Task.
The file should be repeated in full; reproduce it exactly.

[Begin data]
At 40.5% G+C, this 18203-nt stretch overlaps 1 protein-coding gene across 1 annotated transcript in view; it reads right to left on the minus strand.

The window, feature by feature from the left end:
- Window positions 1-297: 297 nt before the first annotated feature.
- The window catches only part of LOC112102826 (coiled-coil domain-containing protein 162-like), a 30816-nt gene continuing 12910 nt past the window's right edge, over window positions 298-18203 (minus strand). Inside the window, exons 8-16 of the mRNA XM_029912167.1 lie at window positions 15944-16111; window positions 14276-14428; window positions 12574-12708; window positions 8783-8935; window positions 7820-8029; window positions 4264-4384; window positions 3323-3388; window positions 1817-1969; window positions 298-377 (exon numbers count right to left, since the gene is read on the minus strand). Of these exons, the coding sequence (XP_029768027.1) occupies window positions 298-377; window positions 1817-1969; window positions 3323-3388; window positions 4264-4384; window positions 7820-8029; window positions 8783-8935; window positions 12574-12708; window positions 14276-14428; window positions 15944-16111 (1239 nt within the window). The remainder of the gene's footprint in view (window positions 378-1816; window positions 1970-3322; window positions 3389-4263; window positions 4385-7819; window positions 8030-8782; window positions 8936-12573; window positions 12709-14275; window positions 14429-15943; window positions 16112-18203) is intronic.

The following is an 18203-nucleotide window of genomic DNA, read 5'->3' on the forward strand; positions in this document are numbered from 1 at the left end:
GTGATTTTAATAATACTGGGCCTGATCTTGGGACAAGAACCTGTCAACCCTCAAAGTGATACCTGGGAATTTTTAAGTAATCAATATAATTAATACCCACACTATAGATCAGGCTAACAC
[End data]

At 40.5% G+C, this 18203-nt stretch overlaps 1 protein-coding gene across 1 annotated transcript in view; it reads right to left on the minus strand.

The window, feature by feature from the left end:
- Window positions 1-297: 297 nt before the first annotated feature.
- The window catches only part of LOC112102826 (coiled-coil domain-containing protein 162-like), a 30816-nt gene continuing 12910 nt past the window's right edge, over window positions 298-18203 (minus strand). Inside the window, exons 8-16 of the mRNA XM_029912167.1 lie at window positions 15944-16111; window positions 14276-14428; window positions 12574-12708; window positions 8783-8935; window positions 7820-8029; window positions 4264-4384; window positions 3323-3388; window positions 1817-1969; window positions 298-377 (exon numbers count right to left, since the gene is read on the minus strand). Of these exons, the coding sequence (XP_029768027.1) occupies window positions 298-377; window positions 1817-1969; window positions 3323-3388; window positions 4264-4384; window positions 7820-8029; window positions 8783-8935; window positions 12574-12708; window positions 14276-14428; window positions 15944-16111 (1239 nt within the window). The remainder of the gene's footprint in view (window positions 378-1816; window positions 1970-3322; window positions 3389-4263; window positions 4385-7819; window positions 8030-8782; window positions 8936-12573; window positions 12709-14275; window positions 14429-15943; window positions 16112-18203) is intronic.

The following is an 18203-nucleotide window of genomic DNA, read 5'->3' on the forward strand; positions in this document are numbered from 1 at the left end:
GTGATTTTAATAATACTGGGCCTGATCTTGGGACAAGAACCTGTCAACCCTCAAAGTGATACCTGGGAATTTTTAAGTAATCAATATAATTAATACCCACACTATAGATCAGGCTAACAC